If you launch the add-in in debug mode more than once, the add-in menu is inserted into the Outlook 2007 menu multiple times. To prevent this from happening, the add-in needs a RemoveMenubar method.

Next, add the RemoveMenubar method; this method checks to see if the add-in menu already exists inside Outlook 2007. If the add-in menu exists, this method deletes it. Add the following code to ThisAddIn.cs:

#region Remove Button from Outlook's Menu
        private void RemoveMenubar()
            // If the menu already exists, remove it.
                Office.CommandBarPopup foundMenu = (Office.CommandBarPopup)
                    missing, menuTag, true, true);
                if (foundMenu != null)
            catch (Exception ex)

Next, place a call to this method inside ThisAddIn_Startup before the call to AddMenuBar:

//Search the menu and delete it if found

Next, the add-in needs to handle button-click events. Add the following code to AddMenuBar:

buttonOne.Click += new Office._CommandBarButtonEvents_ClickEventHandler(buttonOne_Click);

After you associate an event handler to the button click, add the buttonOne_Click method to the ThisAddIn class:

#region Create and Open WPF form
/// <param name="ctrl">Create WPF Form runtime</param>
private void buttonOne_Click(Office.CommandBarButton ctrl, ref bool cancel)


Creating the Windows Form

The second part of the add-in creates the Windows Form to help generate a customer e-mail. To add an .ASMX form file to the project, right click the WorldTravelAddIn project, click Add and then click New Item (see Figure 3).

Figure 3. Insert a form file to the add-in

Insert a form file to the add-in

Next, click Windows(WPF) and name the form file window2.xaml; then click Add (see Figure 4).

Figure 4. Add a WPF file to the project

Add a WPF file to the project

After you add the form files, Visual Studio 2005 SE inserts all the namespaces that the add-in needs for the form to work correctly with WPF.


The namespaces that the add-in needs to function correctly in Outlook 2007 are automatically added during VSTO setup.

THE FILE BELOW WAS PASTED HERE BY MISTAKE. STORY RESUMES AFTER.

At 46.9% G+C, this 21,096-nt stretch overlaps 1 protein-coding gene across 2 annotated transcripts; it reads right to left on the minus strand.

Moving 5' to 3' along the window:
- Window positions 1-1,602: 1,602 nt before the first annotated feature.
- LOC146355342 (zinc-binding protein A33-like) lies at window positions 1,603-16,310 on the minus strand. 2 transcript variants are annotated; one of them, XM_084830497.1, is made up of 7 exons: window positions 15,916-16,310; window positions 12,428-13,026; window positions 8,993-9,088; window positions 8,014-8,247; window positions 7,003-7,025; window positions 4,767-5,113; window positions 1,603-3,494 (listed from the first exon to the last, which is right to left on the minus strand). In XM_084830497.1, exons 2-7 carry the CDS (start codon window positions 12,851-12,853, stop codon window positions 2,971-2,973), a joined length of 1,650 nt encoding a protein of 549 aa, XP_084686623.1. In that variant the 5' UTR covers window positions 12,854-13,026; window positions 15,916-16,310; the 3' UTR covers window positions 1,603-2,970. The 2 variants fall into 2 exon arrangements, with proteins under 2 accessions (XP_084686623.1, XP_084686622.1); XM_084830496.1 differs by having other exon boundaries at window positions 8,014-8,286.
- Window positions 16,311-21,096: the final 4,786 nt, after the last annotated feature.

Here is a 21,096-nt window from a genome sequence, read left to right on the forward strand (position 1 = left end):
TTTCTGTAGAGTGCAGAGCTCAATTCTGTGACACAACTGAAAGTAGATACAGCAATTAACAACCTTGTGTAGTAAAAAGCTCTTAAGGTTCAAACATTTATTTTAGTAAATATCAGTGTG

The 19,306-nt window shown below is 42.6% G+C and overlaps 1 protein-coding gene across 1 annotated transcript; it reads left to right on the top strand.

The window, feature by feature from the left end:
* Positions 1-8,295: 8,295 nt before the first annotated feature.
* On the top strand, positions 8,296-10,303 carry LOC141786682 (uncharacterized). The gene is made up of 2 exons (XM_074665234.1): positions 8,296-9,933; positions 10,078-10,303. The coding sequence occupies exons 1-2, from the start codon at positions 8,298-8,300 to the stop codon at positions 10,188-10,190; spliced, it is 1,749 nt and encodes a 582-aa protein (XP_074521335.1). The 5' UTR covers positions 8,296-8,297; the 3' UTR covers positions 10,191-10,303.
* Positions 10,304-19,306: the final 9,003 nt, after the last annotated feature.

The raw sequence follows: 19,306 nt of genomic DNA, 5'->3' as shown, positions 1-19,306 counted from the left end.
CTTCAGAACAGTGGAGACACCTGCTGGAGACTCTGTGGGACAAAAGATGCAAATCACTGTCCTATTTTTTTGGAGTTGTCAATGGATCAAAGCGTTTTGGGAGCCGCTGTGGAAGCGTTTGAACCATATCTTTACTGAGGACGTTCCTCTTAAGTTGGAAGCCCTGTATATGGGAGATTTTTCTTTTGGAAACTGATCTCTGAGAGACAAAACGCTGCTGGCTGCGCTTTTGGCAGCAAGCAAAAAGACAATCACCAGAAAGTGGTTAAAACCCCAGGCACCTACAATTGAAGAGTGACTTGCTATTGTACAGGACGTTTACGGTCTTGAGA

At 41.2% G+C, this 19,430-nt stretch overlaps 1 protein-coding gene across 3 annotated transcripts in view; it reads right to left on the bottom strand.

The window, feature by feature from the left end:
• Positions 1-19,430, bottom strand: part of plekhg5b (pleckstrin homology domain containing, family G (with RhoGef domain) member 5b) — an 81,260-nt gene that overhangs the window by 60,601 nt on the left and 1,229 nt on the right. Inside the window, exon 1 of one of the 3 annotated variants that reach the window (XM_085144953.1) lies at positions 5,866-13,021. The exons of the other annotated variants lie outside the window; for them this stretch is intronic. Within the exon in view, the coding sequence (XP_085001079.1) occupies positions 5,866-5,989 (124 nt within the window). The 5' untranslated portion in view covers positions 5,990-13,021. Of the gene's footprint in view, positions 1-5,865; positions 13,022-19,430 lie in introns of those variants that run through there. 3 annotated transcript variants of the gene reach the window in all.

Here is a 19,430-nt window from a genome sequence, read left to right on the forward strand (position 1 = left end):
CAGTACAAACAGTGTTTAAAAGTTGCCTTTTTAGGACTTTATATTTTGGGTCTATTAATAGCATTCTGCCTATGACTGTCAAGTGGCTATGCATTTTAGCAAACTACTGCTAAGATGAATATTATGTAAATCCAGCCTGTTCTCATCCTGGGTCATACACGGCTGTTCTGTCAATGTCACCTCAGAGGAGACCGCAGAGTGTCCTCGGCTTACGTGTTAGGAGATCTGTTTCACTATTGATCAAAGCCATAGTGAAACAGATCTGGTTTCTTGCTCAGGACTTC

After all the necessary references and namespaces are added, your VSTO project should look like Figure 5.

Figure 5. The VSTO project

The VSTO 2005 SE project

The custom add-in creates all of the form controls at runtime; this is one aspect of how control management differs in .NET Framework 3.0.

Add the FormWPFCreate method that will contain the form controls:

private void FormWPFCreate()

Inside this method, add a request for the form window and set the initial dimensions and title of the form:

//Create a Windows form with WPF namespace
Window2 window = new Window2();
window.Title = "Form to create a Mail";
//Set the dimension
window.Height = 306;
window.Width = 464;

Next, add a Grid control to which the form controls will link. It is important to know that every time you define a form with WPF, you must also define a Grid component:

//Create the Grid Control
Grid newgrid = new Grid();
//Show the Grid Lines
newgrid.ShowGridLines = true;

Next, define the lines inside the newgrid component. Like all grids, the newgrid component has both rows and columns. The add-in defines two rows and zero columns:

//Define Row of Grid
RowDefinition rowDef1 = new RowDefinition();
rowDef1.Height = new GridLength(102, GridUnitType.Pixel);
RowDefinition rowDef2 = new RowDefinition();
rowDef2.Height = new GridLength(171, GridUnitType.Pixel);
//Add the row to the grid component

Rows and columns are measured in units of star or pixel. If the rows and columns are created at design time, VSTO automatically uses star as the measurement unit. If you want to measure units in pixels, you must click in the point indicated by the red circle in Figure 6.

Figure 6. Changing measurement units

Changing measurement units

After the lines in the Grid component are defined, the add-in needs to define a NameScope object.

Namescope objects are both a concept, and also the programming objects that store relationships between the XAML defined names of objects and their instance equivalents. Namescopes in the WPF managed code are created while loading the pages for a XAML application. Namescopes as the programming object are defined by the INameScope interface and are also implemented by the practical class NameScope.

To define the Namescope add the following code to the add-in source code:

// Create a name scope for the Grid
// and assign a name
NameScope.SetNameScope(newgrid, new NameScope());

Next, add all the controls that the form needs. Start with the first label:

#region Label Travel Agency
System.Windows.Controls.Label label1 = new System.Windows.Controls.Label();
label1.Height = 32.2766666666667;
label1.Margin = new System.Windows.Thickness(113.37, 4.7233333333333, 0, 0);
label1.VerticalAlignment = System.Windows.VerticalAlignment.Top;
label1.FontSize = 16;
label1.HorizontalAlignment = System.Windows.HorizontalAlignment.Left;
label1.Width = 112.63;
label1.Content = "Travel Agency";
// Add to Grid the component Label1
Grid.SetRow(label1, 0);

To better understand what the code is doing, examine it closely. First, the code creates an instance of the Label object in the namespace System.Windows.Controls. This namespace is different from the namespace used in .NET Framework 2.0.

Next, the code sets the label's Height property and Margin property. The Margin property is a new concept in .NET Framework 3.0; it pinpoints the control's position. Without this information the control cannot be positioned.